Ashley Court residents furious after burglary and service charges bill despite building remaining empty

A fire broke out at Ashley Court in Hatfield. Picture: Alan Davies

A fire broke out in Ashley Court, Hatfield in December 2020. Residents are still living elsewhere. - Credit: Archant

Residents of a Hatfield housing block relocated into temporary accommodation after a fire are still paying monthly service charges, it has been revealed.

After an electrical fire damaged Ashley Court on December 15 2020, homeowners, many of whom are older and require additional care, have since been living in temporary accommodation for the last ten months.

Even though the housing block is vacant, residents have still been required to pay monthly service charges to Sanctuary Housing, Ashley Court's housing association.

One occupant said they were paying £225 per month. Residents still don't know what caused the fire. 

Hatfield East councillor Peter Hebden told the Welwyn Hatfield Times he finds Sanctuary Housing's stance "totally unreasonable".

Cllr Hebden has asked them to "withdraw their demands for service and maintenance charges, apologise and to make refunds to residents where appropriate".

To make matters worse, this October Ashley Court was broken into and thieves entered B-14 flats.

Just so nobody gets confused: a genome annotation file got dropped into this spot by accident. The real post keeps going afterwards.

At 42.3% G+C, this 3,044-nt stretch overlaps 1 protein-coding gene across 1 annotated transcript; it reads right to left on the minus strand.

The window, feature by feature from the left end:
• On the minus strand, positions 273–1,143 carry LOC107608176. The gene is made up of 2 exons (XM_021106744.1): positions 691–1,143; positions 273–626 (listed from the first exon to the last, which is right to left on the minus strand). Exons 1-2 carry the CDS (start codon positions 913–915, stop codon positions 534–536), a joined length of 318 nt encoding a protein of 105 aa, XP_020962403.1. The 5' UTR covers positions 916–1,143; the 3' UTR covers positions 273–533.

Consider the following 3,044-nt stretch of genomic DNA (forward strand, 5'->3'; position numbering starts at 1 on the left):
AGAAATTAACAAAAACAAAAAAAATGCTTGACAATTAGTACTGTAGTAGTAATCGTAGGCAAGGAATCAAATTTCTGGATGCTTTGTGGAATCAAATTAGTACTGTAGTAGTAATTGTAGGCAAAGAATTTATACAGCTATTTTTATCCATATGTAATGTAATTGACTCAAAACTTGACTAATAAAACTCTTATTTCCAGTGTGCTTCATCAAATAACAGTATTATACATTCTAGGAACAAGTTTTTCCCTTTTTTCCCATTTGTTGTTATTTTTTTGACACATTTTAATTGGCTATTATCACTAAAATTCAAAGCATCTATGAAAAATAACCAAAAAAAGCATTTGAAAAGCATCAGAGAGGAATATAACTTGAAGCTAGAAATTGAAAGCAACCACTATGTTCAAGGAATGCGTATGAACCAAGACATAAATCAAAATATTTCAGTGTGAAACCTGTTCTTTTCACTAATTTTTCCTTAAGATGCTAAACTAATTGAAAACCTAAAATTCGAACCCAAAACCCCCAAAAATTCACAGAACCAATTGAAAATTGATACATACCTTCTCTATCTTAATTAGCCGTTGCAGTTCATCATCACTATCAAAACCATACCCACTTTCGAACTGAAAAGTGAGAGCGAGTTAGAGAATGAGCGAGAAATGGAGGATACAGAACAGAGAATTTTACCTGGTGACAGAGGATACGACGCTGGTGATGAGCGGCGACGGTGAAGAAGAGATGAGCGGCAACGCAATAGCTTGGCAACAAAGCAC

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Terence Bell, 86, who owns a flat in the housing block, is now living in St Audrey's Care Home. But his mother's wedding ring, his grandmother's wedding ring and his father's pocket watch were all stolen in the raid.

Because Terry's flat was only secured with a padlock on his front door, he is unable to claim on insurance. But it's the sentimental value of the items that saddens him the most.

"He's really upset. Not just upset but angry too. He just wants to be at his home," Terry's great-niece Emma Adkins said. Emma has found Sanctuary Housing's communication "sporadic" and said she has only received three emails from them in the last year. 

Carole Youngs' mother owns a flat in Ashley Court too. She explained: "We were told that there would be 24-hour security to the building as it was completely empty and our possessions were still in the building."

In a letter seen by the Welwyn Hatfield Times, Sanctuary Housing sent residents a message on January 29 saying that due to damp, homeowners are encouraged to arrange for the contents of their homes to be removed. 

The letter added that on-site security was in place for three weeks following the fire because the main entrance door wasn't secure but as the doors had now been secured, extra security is "no longer required". Fencing has remained around the block. 

Sanctuary Housing said that the contractor, City Gate Construction, is responsible for site security. 

They added: "Fire officers concluded the fire was electrical and started where the main supply entered the building in the scheme manager’s office.

"The fire caused severe damage to the building but, despite the complexity of the rebuild, work has progressed well. We regularly update residents and will get them back into their homes as soon as possible.

“Following the break-in earlier this month our contractors have enhanced their site security.

“Our service charges are reconciled at the end of each year; residents will only pay for services we provide. In the meantime, any costs related to residents’ alternative accommodation are covered by our insurance.”